Systems and methods for purification and concentration of autologous alpha-2 macroglobulin (A2M) from whole blood and or recombinant A2M are provided. Also provided are methods of treating wounds with A2M. Methods for utilizing A2M in combination with other treatments (e.g., platelets and other growth factors) are provided in addition to combinations with exogenous drugs or carriers. Also provided is a method of producing recombinant A2M wild type or variants thereof where the bait region was modified to enhance the inhibition characteristics of A2M and/or to prolong the half-life of the protein for treating wounds.


Systems and methods for purification and concentration of autologous alpha-2 macroglobulin (A2M) from whole blood and or recombinant A2M are provided. Also provided are methods of treating wounds with A2M. Methods for utilizing A2M in combination with other treatments (e.g., platelets and other growth factors) are provided in addition to combinations with exogenous drugs or carriers. Also provided is a method of producing recombinant A2M wild type or variants thereof where the bait region was modified to enhance the inhibition characteristics of A2M and/or to prolong the half-life of the protein for treating wounds.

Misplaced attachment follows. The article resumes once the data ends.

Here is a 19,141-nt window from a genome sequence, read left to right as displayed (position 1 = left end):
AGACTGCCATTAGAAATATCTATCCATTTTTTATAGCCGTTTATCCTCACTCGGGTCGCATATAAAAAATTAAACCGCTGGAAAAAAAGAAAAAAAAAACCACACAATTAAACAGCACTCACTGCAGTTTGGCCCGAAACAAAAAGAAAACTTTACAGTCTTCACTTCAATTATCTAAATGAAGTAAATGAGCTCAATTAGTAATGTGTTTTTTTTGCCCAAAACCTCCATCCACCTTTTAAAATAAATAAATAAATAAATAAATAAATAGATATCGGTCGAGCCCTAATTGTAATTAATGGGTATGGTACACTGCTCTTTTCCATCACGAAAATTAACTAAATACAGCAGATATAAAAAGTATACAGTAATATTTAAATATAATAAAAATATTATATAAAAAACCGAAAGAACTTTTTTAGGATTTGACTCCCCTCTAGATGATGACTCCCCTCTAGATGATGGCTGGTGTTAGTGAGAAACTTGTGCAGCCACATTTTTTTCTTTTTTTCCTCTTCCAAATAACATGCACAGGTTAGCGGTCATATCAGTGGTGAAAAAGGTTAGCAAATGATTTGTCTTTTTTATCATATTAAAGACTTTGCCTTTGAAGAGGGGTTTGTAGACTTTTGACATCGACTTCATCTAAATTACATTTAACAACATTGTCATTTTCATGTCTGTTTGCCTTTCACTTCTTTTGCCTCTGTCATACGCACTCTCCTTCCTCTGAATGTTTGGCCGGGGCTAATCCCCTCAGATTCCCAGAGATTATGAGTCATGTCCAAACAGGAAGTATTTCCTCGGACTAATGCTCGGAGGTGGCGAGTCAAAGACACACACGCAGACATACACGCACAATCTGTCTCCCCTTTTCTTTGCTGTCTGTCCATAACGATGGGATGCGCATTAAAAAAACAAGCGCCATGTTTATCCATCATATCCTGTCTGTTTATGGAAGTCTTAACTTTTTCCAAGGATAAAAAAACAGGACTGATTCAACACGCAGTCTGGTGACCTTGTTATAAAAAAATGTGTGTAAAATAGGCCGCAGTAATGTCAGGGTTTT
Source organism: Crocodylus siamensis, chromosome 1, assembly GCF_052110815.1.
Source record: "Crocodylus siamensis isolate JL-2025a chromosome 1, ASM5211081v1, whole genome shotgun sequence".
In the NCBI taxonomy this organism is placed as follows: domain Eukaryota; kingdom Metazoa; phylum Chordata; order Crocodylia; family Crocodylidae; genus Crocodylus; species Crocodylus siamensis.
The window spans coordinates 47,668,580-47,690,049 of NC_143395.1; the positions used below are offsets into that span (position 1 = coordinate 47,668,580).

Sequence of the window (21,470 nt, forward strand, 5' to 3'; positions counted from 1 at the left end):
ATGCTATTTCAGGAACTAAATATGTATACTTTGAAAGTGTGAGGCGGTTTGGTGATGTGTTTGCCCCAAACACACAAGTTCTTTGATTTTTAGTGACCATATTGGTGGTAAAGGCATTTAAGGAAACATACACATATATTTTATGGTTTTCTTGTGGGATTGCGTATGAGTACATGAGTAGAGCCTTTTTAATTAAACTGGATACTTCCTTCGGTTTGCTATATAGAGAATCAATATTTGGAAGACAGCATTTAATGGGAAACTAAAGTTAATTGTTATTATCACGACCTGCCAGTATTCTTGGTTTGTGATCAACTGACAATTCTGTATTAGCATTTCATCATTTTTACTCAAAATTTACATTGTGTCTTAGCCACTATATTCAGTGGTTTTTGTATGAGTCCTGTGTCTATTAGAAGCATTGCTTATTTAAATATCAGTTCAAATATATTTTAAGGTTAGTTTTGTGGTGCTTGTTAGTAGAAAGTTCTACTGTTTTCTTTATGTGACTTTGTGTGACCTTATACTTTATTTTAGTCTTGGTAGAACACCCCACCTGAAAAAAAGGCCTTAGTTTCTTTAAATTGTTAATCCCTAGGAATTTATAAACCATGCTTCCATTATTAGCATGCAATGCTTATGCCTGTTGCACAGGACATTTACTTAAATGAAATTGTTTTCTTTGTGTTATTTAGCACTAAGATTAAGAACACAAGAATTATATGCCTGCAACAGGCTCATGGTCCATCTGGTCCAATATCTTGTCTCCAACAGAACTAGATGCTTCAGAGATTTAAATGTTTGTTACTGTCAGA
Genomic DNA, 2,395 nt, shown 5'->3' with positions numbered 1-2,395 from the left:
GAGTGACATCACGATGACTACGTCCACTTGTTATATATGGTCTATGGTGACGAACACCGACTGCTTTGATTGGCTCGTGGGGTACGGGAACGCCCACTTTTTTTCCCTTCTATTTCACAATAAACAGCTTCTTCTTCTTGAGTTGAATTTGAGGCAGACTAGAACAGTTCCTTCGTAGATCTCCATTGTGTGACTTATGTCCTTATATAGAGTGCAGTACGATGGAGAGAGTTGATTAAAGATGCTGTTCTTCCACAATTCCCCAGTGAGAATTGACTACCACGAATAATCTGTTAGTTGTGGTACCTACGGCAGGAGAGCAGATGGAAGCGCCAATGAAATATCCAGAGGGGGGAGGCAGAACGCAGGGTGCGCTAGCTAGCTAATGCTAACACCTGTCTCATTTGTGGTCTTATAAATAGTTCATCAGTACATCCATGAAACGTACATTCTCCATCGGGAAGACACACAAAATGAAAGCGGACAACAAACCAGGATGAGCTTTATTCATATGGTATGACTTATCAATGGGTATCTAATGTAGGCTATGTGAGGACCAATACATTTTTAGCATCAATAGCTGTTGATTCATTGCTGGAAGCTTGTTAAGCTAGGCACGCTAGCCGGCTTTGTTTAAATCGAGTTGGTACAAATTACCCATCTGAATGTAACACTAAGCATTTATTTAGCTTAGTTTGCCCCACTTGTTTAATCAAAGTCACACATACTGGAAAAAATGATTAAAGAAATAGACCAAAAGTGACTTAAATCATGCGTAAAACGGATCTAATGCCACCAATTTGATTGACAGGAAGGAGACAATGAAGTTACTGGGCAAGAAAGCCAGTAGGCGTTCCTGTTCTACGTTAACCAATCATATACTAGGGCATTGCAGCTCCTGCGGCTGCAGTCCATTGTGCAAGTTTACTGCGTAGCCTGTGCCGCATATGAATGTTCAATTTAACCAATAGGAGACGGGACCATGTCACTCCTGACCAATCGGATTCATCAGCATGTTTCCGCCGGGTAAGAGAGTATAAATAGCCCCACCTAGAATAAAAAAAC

Browning S.R.,Cytonics Corporation
The Journal of bone and joint surgery. American volume | Year: 2012